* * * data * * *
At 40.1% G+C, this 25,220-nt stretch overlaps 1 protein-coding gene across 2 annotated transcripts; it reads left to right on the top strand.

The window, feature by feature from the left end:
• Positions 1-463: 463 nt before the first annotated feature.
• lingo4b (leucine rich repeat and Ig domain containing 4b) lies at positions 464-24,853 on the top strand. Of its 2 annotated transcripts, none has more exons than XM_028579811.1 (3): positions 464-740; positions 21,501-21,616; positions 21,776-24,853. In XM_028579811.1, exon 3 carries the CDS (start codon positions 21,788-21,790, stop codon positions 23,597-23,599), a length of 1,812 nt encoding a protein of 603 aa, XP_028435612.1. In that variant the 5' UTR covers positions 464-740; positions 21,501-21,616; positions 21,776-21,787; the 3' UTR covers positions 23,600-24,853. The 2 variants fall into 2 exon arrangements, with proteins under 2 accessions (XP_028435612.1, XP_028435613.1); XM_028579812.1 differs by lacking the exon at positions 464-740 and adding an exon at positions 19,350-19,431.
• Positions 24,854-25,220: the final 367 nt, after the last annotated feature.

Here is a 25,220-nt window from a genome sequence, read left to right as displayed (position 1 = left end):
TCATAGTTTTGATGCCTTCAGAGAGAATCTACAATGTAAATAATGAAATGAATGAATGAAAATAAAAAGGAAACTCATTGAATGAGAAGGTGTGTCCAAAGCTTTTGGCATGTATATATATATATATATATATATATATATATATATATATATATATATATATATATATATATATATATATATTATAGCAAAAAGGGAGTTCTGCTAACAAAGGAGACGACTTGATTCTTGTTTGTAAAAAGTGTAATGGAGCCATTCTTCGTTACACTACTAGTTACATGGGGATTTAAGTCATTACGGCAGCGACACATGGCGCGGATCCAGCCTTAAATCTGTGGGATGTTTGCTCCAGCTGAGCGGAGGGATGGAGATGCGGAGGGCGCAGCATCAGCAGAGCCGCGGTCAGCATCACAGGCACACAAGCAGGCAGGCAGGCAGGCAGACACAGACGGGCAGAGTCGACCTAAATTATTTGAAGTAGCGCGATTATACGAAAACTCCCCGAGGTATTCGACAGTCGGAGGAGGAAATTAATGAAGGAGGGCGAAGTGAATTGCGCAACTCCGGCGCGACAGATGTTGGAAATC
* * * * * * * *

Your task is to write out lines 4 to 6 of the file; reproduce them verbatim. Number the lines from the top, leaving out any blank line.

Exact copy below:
• lingo4b (leucine rich repeat and Ig domain containing 4b) lies at positions 464-24,853 on the top strand. Of its 2 annotated transcripts, none has more exons than XM_028579811.1 (3): positions 464-740; positions 21,501-21,616; positions 21,776-24,853. In XM_028579811.1, exon 3 carries the CDS (start codon positions 21,788-21,790, stop codon positions 23,597-23,599), a length of 1,812 nt encoding a protein of 603 aa, XP_028435612.1. In that variant the 5' UTR covers positions 464-740; positions 21,501-21,616; positions 21,776-21,787; the 3' UTR covers positions 23,600-24,853. The 2 variants fall into 2 exon arrangements, with proteins under 2 accessions (XP_028435612.1, XP_028435613.1); XM_028579812.1 differs by lacking the exon at positions 464-740 and adding an exon at positions 19,350-19,431.
• Positions 24,854-25,220: the final 367 nt, after the last annotated feature.

Here is a 25,220-nt window from a genome sequence, read left to right as displayed (position 1 = left end):